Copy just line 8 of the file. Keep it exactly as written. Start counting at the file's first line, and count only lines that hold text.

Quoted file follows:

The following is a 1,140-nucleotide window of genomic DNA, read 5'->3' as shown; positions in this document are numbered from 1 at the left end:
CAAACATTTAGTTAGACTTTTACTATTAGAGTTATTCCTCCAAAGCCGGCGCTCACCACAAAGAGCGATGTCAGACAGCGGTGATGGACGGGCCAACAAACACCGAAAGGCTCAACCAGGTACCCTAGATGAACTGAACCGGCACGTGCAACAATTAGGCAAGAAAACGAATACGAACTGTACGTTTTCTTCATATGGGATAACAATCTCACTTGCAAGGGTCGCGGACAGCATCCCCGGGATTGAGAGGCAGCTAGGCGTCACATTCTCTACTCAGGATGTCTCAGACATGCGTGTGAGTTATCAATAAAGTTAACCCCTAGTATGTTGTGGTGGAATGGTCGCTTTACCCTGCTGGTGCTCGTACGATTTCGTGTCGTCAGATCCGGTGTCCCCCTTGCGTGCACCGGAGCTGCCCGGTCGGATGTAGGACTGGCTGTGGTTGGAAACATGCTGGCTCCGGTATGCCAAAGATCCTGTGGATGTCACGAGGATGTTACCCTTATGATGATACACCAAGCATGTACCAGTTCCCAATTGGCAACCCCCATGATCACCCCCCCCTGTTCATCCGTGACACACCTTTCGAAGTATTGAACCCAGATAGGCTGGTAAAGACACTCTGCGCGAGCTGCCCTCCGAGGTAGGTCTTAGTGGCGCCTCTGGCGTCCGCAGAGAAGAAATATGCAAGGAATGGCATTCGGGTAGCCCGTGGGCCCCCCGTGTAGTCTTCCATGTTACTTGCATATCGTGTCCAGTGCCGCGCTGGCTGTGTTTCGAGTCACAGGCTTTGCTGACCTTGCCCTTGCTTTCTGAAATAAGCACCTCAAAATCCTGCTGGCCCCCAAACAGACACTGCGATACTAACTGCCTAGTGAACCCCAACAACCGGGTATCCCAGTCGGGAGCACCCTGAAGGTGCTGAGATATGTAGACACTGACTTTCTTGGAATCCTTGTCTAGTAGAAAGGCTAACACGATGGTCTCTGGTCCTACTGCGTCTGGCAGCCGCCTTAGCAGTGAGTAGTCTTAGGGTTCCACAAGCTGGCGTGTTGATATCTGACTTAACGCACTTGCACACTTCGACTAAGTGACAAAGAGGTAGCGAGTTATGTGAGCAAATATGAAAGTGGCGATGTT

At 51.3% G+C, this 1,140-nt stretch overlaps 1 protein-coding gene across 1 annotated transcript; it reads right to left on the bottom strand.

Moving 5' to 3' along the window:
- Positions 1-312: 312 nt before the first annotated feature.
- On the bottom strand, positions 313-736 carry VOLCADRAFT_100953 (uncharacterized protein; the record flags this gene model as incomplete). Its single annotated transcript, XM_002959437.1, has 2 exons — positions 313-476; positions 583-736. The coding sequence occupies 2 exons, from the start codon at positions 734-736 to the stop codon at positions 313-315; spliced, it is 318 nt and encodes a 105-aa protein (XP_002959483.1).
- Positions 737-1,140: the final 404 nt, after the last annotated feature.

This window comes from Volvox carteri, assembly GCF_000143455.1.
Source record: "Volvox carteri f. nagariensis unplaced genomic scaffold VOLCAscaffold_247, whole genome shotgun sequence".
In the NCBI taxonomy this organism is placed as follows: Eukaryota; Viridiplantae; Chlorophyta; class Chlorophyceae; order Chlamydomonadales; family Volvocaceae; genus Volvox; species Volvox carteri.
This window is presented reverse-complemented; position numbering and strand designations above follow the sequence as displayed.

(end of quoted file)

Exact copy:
This window comes from Volvox carteri, assembly GCF_000143455.1.